What is Omegle? It’s a chat room that pairs you randomly with someone else. Both chatters are anonymous, identified only by the handle “Stranger.” You can chat about anything you like. You can share data or talk about the weather. You can make a new friend or frustrate a stranger until he or she chooses to disconnect from the conversation. It’s pretty much a free-for-all.
Either party can disconnect from the conversation at any point. If the conversation isn’t going anywhere or the other chatter goes idle, you can skip out and try again. You may end up chatting with a curious Web celebrity. It might even be yours truly, so be nice.
Upon logging in for the first time, I braced myself for trolling. Anonymity on the Web often leads to abusive language and sophomoric behavior. My first conversation wasn’t terribly successful. I typed “Hello strange person.” My conversation partner promptly disconnected the conversation. Clearly I need to work on my online social skills.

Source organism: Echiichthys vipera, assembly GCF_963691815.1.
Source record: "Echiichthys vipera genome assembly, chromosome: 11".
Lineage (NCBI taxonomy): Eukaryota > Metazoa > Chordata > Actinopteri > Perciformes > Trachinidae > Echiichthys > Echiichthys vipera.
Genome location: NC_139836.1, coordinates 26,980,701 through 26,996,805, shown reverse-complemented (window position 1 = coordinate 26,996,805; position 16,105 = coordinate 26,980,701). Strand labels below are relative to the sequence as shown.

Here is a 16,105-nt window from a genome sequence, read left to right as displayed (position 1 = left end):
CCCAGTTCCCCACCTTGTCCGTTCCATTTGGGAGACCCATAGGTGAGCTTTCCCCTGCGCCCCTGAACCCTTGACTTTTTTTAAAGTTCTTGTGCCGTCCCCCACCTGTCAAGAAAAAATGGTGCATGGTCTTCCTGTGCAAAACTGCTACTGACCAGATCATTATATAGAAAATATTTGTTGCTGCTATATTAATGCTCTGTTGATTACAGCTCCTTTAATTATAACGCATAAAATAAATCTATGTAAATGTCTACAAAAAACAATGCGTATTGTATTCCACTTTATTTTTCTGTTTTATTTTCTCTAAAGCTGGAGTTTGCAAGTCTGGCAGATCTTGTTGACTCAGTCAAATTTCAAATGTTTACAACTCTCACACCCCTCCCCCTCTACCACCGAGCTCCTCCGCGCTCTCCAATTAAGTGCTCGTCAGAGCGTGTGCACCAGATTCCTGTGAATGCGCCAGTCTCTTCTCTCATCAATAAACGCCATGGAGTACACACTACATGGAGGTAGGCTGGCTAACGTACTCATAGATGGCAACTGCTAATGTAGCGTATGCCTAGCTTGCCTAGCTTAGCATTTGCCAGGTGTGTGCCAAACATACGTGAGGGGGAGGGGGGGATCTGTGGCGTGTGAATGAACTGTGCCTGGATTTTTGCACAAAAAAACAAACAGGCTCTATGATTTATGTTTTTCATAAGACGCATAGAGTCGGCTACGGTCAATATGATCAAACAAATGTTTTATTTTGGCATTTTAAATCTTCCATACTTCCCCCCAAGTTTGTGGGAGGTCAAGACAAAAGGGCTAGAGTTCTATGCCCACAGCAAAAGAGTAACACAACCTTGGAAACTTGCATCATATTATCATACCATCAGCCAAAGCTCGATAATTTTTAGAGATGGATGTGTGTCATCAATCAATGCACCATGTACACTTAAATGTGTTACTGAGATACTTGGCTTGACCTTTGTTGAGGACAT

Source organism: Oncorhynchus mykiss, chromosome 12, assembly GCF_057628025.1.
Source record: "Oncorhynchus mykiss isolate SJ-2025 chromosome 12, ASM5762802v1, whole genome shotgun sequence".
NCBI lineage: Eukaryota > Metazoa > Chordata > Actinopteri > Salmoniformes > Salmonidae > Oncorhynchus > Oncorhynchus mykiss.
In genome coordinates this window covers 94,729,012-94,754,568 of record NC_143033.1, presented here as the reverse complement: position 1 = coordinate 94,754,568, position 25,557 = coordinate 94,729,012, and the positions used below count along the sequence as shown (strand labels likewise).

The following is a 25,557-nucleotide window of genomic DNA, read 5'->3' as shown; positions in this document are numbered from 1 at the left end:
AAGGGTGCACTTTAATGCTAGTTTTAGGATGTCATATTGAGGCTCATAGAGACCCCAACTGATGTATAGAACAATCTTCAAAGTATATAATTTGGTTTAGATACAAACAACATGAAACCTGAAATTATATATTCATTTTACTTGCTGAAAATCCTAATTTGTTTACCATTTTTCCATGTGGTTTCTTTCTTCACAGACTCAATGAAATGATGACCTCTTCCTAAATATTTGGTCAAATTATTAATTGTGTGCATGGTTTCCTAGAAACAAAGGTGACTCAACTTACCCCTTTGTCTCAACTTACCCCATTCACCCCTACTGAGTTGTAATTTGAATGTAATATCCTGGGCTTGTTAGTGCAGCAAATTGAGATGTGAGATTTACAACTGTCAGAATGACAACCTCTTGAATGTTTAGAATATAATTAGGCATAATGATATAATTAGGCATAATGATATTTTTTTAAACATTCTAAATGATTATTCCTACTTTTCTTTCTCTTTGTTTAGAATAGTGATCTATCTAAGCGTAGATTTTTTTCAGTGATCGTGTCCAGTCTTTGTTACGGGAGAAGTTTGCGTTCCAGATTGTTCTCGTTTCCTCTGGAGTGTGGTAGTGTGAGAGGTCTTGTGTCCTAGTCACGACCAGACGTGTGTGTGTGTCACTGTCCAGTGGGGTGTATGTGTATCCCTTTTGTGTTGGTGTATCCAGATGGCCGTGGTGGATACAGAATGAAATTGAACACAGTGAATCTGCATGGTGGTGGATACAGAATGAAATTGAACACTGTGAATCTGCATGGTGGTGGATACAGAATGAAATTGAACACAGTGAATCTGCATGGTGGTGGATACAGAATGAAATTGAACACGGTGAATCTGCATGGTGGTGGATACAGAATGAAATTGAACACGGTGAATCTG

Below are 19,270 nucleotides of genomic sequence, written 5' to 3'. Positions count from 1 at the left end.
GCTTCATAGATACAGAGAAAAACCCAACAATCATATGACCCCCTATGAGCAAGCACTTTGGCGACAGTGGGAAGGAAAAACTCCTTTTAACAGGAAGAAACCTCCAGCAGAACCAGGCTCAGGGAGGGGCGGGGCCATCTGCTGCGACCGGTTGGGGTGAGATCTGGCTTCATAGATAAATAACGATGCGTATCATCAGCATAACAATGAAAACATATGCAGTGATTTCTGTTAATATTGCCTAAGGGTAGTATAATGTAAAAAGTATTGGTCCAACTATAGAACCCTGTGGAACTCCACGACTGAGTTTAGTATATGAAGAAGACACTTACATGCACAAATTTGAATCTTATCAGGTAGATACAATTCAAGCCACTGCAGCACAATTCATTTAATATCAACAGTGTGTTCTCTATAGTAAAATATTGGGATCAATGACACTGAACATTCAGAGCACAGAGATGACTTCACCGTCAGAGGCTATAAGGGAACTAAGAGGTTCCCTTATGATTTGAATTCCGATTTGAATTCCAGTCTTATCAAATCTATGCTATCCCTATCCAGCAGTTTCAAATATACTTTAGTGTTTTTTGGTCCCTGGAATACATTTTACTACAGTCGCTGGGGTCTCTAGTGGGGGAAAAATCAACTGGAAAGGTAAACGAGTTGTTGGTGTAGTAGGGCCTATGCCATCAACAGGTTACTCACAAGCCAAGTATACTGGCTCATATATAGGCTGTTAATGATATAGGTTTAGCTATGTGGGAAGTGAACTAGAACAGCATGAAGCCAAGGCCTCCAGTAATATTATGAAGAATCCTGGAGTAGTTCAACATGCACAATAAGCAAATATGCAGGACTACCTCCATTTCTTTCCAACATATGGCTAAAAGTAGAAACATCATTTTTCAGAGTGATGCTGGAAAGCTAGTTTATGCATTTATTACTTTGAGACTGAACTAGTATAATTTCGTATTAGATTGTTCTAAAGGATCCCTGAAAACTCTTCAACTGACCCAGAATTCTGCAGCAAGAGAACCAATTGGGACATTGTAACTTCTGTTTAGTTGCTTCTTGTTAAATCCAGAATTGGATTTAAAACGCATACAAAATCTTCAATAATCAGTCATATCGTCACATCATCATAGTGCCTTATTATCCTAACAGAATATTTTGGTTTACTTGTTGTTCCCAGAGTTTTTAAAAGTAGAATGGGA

My second and third conversations were a little more successful. I even got far enough to find out the third conversational partner was from Guadalajara. That’s as much personal information as we shared.
Civility went out the window with conversation number four, but a 75-percent success rate is nothing to sneeze at. It’s an interesting social experiment. I don’t see it having any real lasting effect, but it was fun to make contact with random people.
Learn more about how to use the Internet to make connections with people at HowStuffWorks.com: